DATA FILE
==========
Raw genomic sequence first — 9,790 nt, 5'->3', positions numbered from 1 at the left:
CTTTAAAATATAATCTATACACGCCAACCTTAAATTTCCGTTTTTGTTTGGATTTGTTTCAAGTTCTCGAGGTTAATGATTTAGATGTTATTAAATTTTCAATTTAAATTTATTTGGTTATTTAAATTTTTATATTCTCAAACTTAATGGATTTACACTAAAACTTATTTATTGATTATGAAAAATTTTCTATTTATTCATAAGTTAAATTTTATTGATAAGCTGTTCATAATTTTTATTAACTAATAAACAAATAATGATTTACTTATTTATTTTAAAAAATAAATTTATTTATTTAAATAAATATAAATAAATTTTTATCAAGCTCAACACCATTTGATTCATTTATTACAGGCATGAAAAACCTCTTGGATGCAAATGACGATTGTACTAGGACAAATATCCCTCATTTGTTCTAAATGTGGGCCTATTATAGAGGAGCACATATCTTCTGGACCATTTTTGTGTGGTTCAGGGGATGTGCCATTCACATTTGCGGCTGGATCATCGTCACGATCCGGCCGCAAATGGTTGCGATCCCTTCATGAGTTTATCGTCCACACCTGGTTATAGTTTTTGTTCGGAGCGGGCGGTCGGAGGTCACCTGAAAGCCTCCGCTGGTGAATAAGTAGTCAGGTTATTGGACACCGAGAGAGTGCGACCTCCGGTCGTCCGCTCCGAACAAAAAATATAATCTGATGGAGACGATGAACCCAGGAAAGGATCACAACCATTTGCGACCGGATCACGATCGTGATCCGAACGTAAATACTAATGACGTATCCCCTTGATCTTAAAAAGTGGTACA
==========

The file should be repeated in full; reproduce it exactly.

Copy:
Raw genomic sequence first — 9,790 nt, 5'->3', positions numbered from 1 at the left:
CTTTAAAATATAATCTATACACGCCAACCTTAAATTTCCGTTTTTGTTTGGATTTGTTTCAAGTTCTCGAGGTTAATGATTTAGATGTTATTAAATTTTCAATTTAAATTTATTTGGTTATTTAAATTTTTATATTCTCAAACTTAATGGATTTACACTAAAACTTATTTATTGATTATGAAAAATTTTCTATTTATTCATAAGTTAAATTTTATTGATAAGCTGTTCATAATTTTTATTAACTAATAAACAAATAATGATTTACTTATTTATTTTAAAAAATAAATTTATTTATTTAAATAAATATAAATAAATTTTTATCAAGCTCAACACCATTTGATTCATTTATTACAGGCATGAAAAACCTCTTGGATGCAAATGACGATTGTACTAGGACAAATATCCCTCATTTGTTCTAAATGTGGGCCTATTATAGAGGAGCACATATCTTCTGGACCATTTTTGTGTGGTTCAGGGGATGTGCCATTCACATTTGCGGCTGGATCATCGTCACGATCCGGCCGCAAATGGTTGCGATCCCTTCATGAGTTTATCGTCCACACCTGGTTATAGTTTTTGTTCGGAGCGGGCGGTCGGAGGTCACCTGAAAGCCTCCGCTGGTGAATAAGTAGTCAGGTTATTGGACACCGAGAGAGTGCGACCTCCGGTCGTCCGCTCCGAACAAAAAATATAATCTGATGGAGACGATGAACCCAGGAAAGGATCACAACCATTTGCGACCGGATCACGATCGTGATCCGAACGTAAATACTAATGACGTATCCCCTTGATCTTAAAAAGTGGTACA